April is autism awareness month and as a mother of a child diagnosed with autism, I wanted to take this opportunity to talk about what I hope the world will become more aware of.
Slogans like “embrace autism” or “celebrate autism” begin to crowd my news feed on Facebook this time of year, and I look longingly at the “F*$#@ Cancer” campaign wondering why I have to make nice with autism when I really want to tell it to just go away. But how can I feel that way? I don’t believe that my son’s challenges define him. He impresses me daily with his ability to rise above his limitations. Those limitations are not who he is.
Shortly after we received our son’s autism diagnosis, we attended a training seminar which was followed by several like venues to learn more about the life we were being thrust into. The first thing we learned which has since been reiterated a hundred different ways is, “There is no known cause, and there is no known cure for autism.”
I fervently disagree. However, I understand that when people are being faced with something that has no cause and no cure, the human condition encourages us to embrace it. If you can’t beat it, join it. If you can’t rise above it, swim in it. If you can’t win, play along. If there is no cure, celebrate the neurodiversity. But I believe we can rise above it. I believe that the number of children diagnosed with autism each year can decrease instead of increase.
Autism is not like being born with a different skin tone or a different weight. In most cases it is an actual neurological dysfunction and because of this, it is our responsibility to discover the cause and the cure.
One reason I think this subject is so difficult to discuss openly and honestly is because in an age so focused on equality we forget that equality is about people being equal despite having a physical, mental or spiritual disability.
I believe that autism has many different causes from the lack of nutrition and increase of toxins in our food to the aggressive vaccine schedules; primitive medical practices; family stress; genetic dispositions; environmental stressors and the overall result of a world that “progressed” faster than we could adapt.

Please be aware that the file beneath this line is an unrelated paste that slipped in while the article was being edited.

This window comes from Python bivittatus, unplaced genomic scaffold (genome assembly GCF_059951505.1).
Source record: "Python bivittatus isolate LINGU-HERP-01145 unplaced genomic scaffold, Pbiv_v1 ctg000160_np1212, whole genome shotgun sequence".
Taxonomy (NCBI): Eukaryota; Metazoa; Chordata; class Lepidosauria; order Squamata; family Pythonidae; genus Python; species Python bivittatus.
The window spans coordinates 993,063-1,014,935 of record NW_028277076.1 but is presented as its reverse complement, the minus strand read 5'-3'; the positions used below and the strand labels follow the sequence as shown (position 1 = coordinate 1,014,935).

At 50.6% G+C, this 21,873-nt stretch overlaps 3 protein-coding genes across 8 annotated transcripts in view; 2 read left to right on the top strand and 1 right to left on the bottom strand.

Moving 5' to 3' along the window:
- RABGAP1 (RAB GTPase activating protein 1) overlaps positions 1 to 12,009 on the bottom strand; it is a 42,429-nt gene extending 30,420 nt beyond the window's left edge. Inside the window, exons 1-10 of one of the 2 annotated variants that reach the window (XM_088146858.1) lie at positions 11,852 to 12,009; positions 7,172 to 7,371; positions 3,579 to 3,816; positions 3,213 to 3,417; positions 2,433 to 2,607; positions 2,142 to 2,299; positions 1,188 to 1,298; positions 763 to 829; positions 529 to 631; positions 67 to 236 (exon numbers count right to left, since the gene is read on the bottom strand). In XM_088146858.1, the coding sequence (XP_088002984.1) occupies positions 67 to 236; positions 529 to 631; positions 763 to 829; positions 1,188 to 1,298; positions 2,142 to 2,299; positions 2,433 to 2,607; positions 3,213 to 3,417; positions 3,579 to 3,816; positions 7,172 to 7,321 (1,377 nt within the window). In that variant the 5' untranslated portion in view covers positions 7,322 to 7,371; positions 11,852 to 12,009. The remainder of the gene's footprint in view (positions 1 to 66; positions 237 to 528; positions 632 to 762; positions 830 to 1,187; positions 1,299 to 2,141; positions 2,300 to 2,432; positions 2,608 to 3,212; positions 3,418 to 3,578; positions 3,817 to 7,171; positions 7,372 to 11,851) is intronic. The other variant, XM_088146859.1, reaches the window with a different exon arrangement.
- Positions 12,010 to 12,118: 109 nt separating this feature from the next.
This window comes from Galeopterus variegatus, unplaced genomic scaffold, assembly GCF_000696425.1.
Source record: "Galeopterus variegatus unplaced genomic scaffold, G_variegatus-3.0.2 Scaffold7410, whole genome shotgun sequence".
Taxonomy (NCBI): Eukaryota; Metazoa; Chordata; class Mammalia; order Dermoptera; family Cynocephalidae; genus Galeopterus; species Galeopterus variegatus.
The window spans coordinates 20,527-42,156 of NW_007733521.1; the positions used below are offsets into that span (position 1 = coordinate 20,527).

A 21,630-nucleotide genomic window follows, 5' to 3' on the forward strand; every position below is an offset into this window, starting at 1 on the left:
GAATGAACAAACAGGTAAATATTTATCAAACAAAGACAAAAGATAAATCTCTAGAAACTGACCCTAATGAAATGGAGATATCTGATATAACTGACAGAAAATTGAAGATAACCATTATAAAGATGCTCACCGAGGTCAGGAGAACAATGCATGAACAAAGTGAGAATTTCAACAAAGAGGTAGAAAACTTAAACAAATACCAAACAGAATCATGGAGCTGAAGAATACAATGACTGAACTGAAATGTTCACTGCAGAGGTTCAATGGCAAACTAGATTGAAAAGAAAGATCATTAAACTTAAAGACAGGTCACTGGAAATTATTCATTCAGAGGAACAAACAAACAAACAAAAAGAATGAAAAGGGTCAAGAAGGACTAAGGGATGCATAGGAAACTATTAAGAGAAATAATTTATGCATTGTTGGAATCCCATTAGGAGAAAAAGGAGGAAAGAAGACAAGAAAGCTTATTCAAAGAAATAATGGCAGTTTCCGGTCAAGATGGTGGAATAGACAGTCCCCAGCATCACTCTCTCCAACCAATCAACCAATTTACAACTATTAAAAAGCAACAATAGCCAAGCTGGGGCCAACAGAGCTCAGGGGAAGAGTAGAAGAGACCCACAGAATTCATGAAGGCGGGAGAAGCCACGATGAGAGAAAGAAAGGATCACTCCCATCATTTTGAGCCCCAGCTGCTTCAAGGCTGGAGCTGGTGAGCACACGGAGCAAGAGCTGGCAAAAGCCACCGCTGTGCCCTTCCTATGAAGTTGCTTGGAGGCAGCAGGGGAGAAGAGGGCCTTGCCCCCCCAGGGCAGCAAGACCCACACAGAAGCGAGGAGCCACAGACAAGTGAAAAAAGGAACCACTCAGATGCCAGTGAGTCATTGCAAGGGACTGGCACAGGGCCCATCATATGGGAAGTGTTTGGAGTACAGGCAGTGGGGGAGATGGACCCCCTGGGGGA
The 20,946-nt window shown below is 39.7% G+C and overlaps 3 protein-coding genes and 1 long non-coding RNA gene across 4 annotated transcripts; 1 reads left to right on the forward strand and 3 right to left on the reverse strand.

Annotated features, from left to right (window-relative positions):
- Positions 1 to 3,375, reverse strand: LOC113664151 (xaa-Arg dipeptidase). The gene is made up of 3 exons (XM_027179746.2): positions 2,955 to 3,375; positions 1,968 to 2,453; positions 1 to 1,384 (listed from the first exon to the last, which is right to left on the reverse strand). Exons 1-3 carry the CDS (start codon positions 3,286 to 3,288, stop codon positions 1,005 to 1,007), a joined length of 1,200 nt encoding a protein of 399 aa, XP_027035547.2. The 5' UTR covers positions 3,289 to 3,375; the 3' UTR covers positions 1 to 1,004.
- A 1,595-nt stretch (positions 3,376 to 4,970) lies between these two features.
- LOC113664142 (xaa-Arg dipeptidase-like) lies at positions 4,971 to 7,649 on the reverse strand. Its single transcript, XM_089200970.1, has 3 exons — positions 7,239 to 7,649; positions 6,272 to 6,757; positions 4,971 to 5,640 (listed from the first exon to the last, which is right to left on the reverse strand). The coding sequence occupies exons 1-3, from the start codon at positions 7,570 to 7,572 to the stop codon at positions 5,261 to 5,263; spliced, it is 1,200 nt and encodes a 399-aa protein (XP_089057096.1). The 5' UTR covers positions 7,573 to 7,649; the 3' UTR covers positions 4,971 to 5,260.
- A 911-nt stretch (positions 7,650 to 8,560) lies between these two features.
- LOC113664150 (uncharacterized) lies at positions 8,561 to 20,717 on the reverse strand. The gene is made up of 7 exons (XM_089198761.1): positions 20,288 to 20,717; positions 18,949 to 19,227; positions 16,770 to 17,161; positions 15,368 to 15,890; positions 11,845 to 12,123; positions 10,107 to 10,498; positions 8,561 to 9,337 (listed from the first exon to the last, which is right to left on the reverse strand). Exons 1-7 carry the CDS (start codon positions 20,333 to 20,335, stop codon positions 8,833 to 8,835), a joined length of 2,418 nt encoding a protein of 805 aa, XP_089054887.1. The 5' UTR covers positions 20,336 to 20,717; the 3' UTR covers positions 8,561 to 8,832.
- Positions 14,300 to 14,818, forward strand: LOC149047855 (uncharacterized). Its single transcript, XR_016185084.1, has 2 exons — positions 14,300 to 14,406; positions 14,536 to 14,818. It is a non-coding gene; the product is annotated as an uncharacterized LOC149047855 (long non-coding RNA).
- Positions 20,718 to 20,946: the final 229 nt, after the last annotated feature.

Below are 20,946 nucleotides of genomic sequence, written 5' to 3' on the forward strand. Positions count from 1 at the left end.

With 1 in 68 children being diagnosed with autism, and those numbers steadily rising, awareness is no longer a lofty goal. It is time we take action.
The world is hurting and the only thing we should love, embrace and celebrate are these beautiful children who rise above their complications and shine brightly through their challenges. These children who fleetingly look us in the eyes, remind us that we need to take action and improve our world because we are hurting them.
Chiropractic care has done the most to improve my son’s autism symptoms. It has allowed him to express his innate intelligence by improving his overall function through the removal of subluxation or vertebral misalignments. These misalignments were impeding his body’s ability to communicate with itself through the central nervous system. We have also found improvements through dietary changes, increased movement and therapies. I believe that anything which can be improved can be cured.
My desire to recover my son from autism has not always been popular, and some parents of children with similar diagnosis have accused me of not accepting who my son is. My son is one of life’s most incredible expressions of pure beauty, innocence, compassion, love and joy, and I will forever take action against anything that stands in his way of expressing that.
In honor of autism awareness month, I ask that we acknowledge that we are seeing a universal symptom of an underlying problem. We can cover the symptoms by celebrating the challenges, but until we adjust our lifestyle, until we remove the disruptions that are causing our children to disconnect, it will continue to grow. I believe the epidemic of autism is a wake up call that urges us to embrace a holistic lifestyle and become grounded. A connected society will produce connected kids. Autism Action: It’s time we get connected!
Janaiah von Hassel, CEO of Kiro Kidz, is a proud mother of two young boys, Landon and Corbin, who she happily nurtures alongside her husband, Matthew. Janaiah turned to chiropractic after receiving her son’s autism diagnosis and, in doing so, discovered that her entire family benefited from care. In her desire to spread the word, she has found great fulfillment in her work with Dr. Todd Defayette on the creation and development of Kiro Kidz. This animated children’s book tells an exciting tale of the benefits of chiropractic care.